The gun went off at noon and we headed back across the start line a bit over 3 minutes later. One of the most memorable sights every year for me is heading down hill the first couple miles and looking forward with runners as far as the eye could see filling the road. First couple miles were tough on the quads as we were going downhill on the tired legs but the lungs felt fine. All was OK until about mile 7, loving the crowds, walking the aid stations as I had planned (Ironman trained athlete on board!) when the wheels came off. They did not wobble, or creak, they just came flying off!! I began to have a hard time breathing (mental note, bring inhaler next time) and my stomach began to churn. From here to the top of Heartbreak I would begin the process of making my longest run. Now there were places I would HAVE to run, such as the Wellesley College corridor, by friends house in Natick, by the Boston Tri Team hangout at mile 17 or so but for the most part I would be trying to manage survival in the mid to upper 80s temps trying to take on water and Gatorade at all the stops to supplement the usual nutrition tools I use.

The one thing Bill said on the way out that has stuck with me since comes from someone in the Ultra running community; if you are feeling good don’t get too excited it will change, if you feel really bad don’t get too worried it will change! Basically plowed on with the shuffle logging some long mile splits through the top of Heartbreak Hill where Mary was with the final aid station before Boston. From there it is all downhill to the finish, well almost. We made one stop at the Lown team stop at mile 24 prior to heading to the finish. I managed to run the majority of the way back from Heartbreak to the finish.

It is so very cool to be heading down Commonwealth Avenue and be able to see people turning onto Hereford knowing a couple blocks later Boylston will be there. One of the great rewards in long distance events, up there with the final yards of an Ironman, is making that left onto Boylston and heading to the blue and gold finishing banner of the Boston Marathon with the crowds yelling and screaming! It was 4:27 in the afternoon and we had finished the day’s miles on the shoes.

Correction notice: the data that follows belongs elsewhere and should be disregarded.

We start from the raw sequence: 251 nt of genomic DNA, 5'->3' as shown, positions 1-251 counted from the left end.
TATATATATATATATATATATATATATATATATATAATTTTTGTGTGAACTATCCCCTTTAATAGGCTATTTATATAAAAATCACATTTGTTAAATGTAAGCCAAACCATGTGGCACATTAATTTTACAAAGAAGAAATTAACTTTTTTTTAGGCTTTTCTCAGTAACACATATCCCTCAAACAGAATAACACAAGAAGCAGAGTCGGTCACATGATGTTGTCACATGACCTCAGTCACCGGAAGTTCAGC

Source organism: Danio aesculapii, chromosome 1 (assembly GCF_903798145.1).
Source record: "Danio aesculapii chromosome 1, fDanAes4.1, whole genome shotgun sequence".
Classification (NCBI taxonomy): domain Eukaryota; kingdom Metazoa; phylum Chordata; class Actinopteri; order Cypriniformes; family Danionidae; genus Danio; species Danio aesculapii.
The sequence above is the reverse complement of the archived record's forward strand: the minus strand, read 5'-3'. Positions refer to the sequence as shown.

So a good time was had by all on a warm April day in Beantown, well OK, by most. I will be back next year if I can get the sales job done at home to allow for the trip next year. All in all over $24,000 was donated to the Lown Foundation and the one with the “heart condition” was the one having to be patient waiting for me on the return trip. The most difficult post race event may have been getting off the plane the following day in Louisville after sitting on that little plane for a couple hours and trying to navigate the stairs down.

Special thanks again to all those contributing to the cause, to Bill for hanging in there with me on the way back (you really could have given me more crap than you did you know!), to Mary Nawn for the home stay, great cooking and the all important support race day, the rest of the Nawn clan for their support, the Lown foundation for their support in Hopkinton, the Ken Combs running group for the 5AM runs and the Tue night beat downs at the track, to FuelBelt, Runners Alley of Manchester, Hammergel, and EndorFun sports. And finally, but certainly not least, to my wife for once again allowing me to spend the necessary time out of the house to take on the next challenge in life. See you all next year!